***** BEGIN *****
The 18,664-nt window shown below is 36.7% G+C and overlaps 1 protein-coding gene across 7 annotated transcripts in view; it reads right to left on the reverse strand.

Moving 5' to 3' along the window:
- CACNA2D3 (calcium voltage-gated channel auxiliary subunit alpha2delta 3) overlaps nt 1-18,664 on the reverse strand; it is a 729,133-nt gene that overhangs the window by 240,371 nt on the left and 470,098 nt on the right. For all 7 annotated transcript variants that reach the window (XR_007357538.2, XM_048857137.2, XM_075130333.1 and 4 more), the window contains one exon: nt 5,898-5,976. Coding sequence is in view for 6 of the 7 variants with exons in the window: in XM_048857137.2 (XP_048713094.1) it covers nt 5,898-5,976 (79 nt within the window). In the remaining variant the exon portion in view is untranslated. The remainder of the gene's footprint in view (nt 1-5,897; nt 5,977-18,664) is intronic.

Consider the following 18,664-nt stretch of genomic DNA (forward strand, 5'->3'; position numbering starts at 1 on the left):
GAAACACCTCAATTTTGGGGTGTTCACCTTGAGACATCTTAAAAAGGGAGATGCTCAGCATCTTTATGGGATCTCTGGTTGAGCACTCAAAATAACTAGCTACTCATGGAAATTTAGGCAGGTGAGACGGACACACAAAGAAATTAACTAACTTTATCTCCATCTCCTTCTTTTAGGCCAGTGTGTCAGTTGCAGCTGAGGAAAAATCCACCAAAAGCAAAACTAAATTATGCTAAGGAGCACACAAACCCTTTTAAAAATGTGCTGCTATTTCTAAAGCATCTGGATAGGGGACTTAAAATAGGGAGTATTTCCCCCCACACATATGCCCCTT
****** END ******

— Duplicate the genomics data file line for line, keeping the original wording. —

The 18,664-nt window shown below is 36.7% G+C and overlaps 1 protein-coding gene across 7 annotated transcripts in view; it reads right to left on the reverse strand.

Moving 5' to 3' along the window:
- CACNA2D3 (calcium voltage-gated channel auxiliary subunit alpha2delta 3) overlaps nt 1-18,664 on the reverse strand; it is a 729,133-nt gene that overhangs the window by 240,371 nt on the left and 470,098 nt on the right. For all 7 annotated transcript variants that reach the window (XR_007357538.2, XM_048857137.2, XM_075130333.1 and 4 more), the window contains one exon: nt 5,898-5,976. Coding sequence is in view for 6 of the 7 variants with exons in the window: in XM_048857137.2 (XP_048713094.1) it covers nt 5,898-5,976 (79 nt within the window). In the remaining variant the exon portion in view is untranslated. The remainder of the gene's footprint in view (nt 1-5,897; nt 5,977-18,664) is intronic.

Consider the following 18,664-nt stretch of genomic DNA (forward strand, 5'->3'; position numbering starts at 1 on the left):
GAAACACCTCAATTTTGGGGTGTTCACCTTGAGACATCTTAAAAAGGGAGATGCTCAGCATCTTTATGGGATCTCTGGTTGAGCACTCAAAATAACTAGCTACTCATGGAAATTTAGGCAGGTGAGACGGACACACAAAGAAATTAACTAACTTTATCTCCATCTCCTTCTTTTAGGCCAGTGTGTCAGTTGCAGCTGAGGAAAAATCCACCAAAAGCAAAACTAAATTATGCTAAGGAGCACACAAACCCTTTTAAAAATGTGCTGCTATTTCTAAAGCATCTGGATAGGGGACTTAAAATAGGGAGTATTTCCCCCCACACATATGCCCCTT